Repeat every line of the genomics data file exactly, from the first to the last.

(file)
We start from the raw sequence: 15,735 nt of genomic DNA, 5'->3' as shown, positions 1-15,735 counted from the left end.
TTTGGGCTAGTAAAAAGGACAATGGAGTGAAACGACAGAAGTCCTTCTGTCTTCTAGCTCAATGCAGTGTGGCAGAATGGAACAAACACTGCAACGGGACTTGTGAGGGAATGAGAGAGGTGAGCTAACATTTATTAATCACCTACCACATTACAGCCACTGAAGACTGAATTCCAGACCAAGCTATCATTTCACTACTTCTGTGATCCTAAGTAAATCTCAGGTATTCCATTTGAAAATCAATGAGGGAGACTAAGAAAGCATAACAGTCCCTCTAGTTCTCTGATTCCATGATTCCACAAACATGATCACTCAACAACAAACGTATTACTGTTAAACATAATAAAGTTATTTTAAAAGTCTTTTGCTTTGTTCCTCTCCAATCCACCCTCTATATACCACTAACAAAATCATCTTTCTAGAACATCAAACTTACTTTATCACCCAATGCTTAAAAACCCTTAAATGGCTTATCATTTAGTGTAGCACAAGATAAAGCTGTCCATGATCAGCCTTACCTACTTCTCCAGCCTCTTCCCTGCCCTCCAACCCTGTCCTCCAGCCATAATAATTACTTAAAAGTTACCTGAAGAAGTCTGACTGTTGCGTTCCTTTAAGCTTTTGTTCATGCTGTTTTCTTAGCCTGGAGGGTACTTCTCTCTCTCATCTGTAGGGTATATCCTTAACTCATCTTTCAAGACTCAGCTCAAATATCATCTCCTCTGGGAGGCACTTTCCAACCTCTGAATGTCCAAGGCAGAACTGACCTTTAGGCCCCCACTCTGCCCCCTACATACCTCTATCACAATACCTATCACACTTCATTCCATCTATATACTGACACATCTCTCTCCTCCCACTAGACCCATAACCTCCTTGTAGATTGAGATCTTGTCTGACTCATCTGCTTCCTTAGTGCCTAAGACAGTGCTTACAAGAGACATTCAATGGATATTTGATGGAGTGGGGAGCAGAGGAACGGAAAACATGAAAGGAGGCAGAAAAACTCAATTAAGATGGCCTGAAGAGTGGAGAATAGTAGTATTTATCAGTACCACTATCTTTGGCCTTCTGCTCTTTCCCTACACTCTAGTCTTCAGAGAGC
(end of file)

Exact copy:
We start from the raw sequence: 15,735 nt of genomic DNA, 5'->3' as shown, positions 1-15,735 counted from the left end.
TTTGGGCTAGTAAAAAGGACAATGGAGTGAAACGACAGAAGTCCTTCTGTCTTCTAGCTCAATGCAGTGTGGCAGAATGGAACAAACACTGCAACGGGACTTGTGAGGGAATGAGAGAGGTGAGCTAACATTTATTAATCACCTACCACATTACAGCCACTGAAGACTGAATTCCAGACCAAGCTATCATTTCACTACTTCTGTGATCCTAAGTAAATCTCAGGTATTCCATTTGAAAATCAATGAGGGAGACTAAGAAAGCATAACAGTCCCTCTAGTTCTCTGATTCCATGATTCCACAAACATGATCACTCAACAACAAACGTATTACTGTTAAACATAATAAAGTTATTTTAAAAGTCTTTTGCTTTGTTCCTCTCCAATCCACCCTCTATATACCACTAACAAAATCATCTTTCTAGAACATCAAACTTACTTTATCACCCAATGCTTAAAAACCCTTAAATGGCTTATCATTTAGTGTAGCACAAGATAAAGCTGTCCATGATCAGCCTTACCTACTTCTCCAGCCTCTTCCCTGCCCTCCAACCCTGTCCTCCAGCCATAATAATTACTTAAAAGTTACCTGAAGAAGTCTGACTGTTGCGTTCCTTTAAGCTTTTGTTCATGCTGTTTTCTTAGCCTGGAGGGTACTTCTCTCTCTCATCTGTAGGGTATATCCTTAACTCATCTTTCAAGACTCAGCTCAAATATCATCTCCTCTGGGAGGCACTTTCCAACCTCTGAATGTCCAAGGCAGAACTGACCTTTAGGCCCCCACTCTGCCCCCTACATACCTCTATCACAATACCTATCACACTTCATTCCATCTATATACTGACACATCTCTCTCCTCCCACTAGACCCATAACCTCCTTGTAGATTGAGATCTTGTCTGACTCATCTGCTTCCTTAGTGCCTAAGACAGTGCTTACAAGAGACATTCAATGGATATTTGATGGAGTGGGGAGCAGAGGAACGGAAAACATGAAAGGAGGCAGAAAAACTCAATTAAGATGGCCTGAAGAGTGGAGAATAGTAGTATTTATCAGTACCACTATCTTTGGCCTTCTGCTCTTTCCCTACACTCTAGTCTTCAGAGAGC